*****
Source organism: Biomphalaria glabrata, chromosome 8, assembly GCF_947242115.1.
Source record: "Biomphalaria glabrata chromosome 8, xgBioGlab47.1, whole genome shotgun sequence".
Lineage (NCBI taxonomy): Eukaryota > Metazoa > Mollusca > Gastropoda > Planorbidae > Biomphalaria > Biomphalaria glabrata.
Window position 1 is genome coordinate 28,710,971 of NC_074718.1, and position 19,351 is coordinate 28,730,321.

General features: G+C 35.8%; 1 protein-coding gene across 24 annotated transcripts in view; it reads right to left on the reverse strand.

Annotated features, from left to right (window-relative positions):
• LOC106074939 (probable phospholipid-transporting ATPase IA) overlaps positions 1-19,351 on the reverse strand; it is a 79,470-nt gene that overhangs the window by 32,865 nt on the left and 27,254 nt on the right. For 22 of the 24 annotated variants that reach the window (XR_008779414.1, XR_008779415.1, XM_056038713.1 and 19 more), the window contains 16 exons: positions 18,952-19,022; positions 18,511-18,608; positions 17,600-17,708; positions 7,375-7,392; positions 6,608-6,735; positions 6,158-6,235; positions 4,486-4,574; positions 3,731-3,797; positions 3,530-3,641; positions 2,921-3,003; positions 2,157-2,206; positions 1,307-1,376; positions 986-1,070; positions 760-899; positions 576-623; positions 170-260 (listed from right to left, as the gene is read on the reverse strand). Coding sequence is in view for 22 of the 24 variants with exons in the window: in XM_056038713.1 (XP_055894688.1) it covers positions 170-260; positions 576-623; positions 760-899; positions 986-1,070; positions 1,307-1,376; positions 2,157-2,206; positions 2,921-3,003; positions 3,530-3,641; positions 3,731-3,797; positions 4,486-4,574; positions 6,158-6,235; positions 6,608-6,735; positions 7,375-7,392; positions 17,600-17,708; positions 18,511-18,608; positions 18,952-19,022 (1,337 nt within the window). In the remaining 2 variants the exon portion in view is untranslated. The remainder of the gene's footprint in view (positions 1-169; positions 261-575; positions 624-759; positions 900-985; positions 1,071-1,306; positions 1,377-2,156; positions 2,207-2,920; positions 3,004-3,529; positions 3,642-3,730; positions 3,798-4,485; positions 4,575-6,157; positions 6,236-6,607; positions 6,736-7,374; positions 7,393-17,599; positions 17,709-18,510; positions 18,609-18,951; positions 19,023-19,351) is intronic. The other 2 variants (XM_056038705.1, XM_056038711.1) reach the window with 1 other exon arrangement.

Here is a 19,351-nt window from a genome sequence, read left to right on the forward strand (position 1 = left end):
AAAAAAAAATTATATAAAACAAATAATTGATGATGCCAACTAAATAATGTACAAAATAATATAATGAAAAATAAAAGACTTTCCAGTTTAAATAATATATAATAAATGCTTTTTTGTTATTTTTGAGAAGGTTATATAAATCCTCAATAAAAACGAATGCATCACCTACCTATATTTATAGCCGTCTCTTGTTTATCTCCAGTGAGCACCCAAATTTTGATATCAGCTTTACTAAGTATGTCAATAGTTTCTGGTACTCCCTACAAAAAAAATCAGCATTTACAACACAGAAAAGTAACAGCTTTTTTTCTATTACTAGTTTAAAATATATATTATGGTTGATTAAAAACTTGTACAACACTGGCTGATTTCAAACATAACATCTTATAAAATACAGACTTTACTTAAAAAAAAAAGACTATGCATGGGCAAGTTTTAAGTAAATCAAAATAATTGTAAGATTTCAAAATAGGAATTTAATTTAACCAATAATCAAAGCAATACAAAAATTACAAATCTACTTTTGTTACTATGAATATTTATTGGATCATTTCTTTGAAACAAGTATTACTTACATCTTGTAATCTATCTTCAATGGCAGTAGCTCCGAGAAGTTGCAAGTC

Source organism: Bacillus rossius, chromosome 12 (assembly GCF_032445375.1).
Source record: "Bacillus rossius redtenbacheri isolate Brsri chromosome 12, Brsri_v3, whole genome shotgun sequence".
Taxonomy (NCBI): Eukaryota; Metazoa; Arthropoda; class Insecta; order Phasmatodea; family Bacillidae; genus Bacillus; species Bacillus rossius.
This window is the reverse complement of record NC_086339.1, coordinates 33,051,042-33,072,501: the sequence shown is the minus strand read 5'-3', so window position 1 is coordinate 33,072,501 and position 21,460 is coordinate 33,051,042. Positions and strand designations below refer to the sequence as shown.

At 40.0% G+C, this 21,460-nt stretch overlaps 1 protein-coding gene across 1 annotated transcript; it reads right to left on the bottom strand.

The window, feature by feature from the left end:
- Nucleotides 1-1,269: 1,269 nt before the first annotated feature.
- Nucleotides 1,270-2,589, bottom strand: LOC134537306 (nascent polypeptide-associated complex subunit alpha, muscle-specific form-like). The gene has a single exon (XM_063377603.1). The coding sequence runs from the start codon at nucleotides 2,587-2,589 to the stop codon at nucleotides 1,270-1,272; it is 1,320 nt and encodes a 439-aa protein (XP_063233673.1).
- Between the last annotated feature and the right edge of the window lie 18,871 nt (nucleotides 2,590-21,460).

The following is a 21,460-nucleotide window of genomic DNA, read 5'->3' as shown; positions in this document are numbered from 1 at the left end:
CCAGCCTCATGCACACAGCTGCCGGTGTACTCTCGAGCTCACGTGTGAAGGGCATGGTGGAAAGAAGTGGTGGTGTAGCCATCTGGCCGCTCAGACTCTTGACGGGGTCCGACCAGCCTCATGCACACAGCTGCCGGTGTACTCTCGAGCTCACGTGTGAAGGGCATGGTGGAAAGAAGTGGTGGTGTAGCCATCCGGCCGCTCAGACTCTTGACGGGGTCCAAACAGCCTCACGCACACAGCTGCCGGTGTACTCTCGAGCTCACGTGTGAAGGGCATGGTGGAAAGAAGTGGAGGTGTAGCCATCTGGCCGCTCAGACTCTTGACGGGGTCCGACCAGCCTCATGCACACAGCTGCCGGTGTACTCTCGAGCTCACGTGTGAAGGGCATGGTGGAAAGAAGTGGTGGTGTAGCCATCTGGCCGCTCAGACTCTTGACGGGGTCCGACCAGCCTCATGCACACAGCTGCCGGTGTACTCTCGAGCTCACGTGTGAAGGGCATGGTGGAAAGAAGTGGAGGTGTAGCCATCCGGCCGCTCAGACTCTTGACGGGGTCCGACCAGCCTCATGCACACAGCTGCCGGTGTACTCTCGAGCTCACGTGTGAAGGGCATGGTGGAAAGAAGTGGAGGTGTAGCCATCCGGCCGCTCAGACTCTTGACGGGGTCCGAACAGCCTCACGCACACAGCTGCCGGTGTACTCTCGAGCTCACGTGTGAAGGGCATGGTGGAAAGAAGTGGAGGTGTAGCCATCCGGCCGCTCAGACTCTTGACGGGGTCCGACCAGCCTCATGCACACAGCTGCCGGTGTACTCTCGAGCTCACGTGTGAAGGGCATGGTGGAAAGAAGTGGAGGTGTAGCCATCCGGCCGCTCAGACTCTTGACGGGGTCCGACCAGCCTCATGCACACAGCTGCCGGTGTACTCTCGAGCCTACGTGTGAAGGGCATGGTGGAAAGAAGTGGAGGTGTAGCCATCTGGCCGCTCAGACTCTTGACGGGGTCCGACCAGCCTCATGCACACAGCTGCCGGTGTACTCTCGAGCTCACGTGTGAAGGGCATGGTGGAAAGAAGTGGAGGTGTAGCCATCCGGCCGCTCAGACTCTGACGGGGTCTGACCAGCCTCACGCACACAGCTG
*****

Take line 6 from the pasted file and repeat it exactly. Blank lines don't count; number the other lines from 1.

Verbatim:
Annotated features, from left to right (window-relative positions):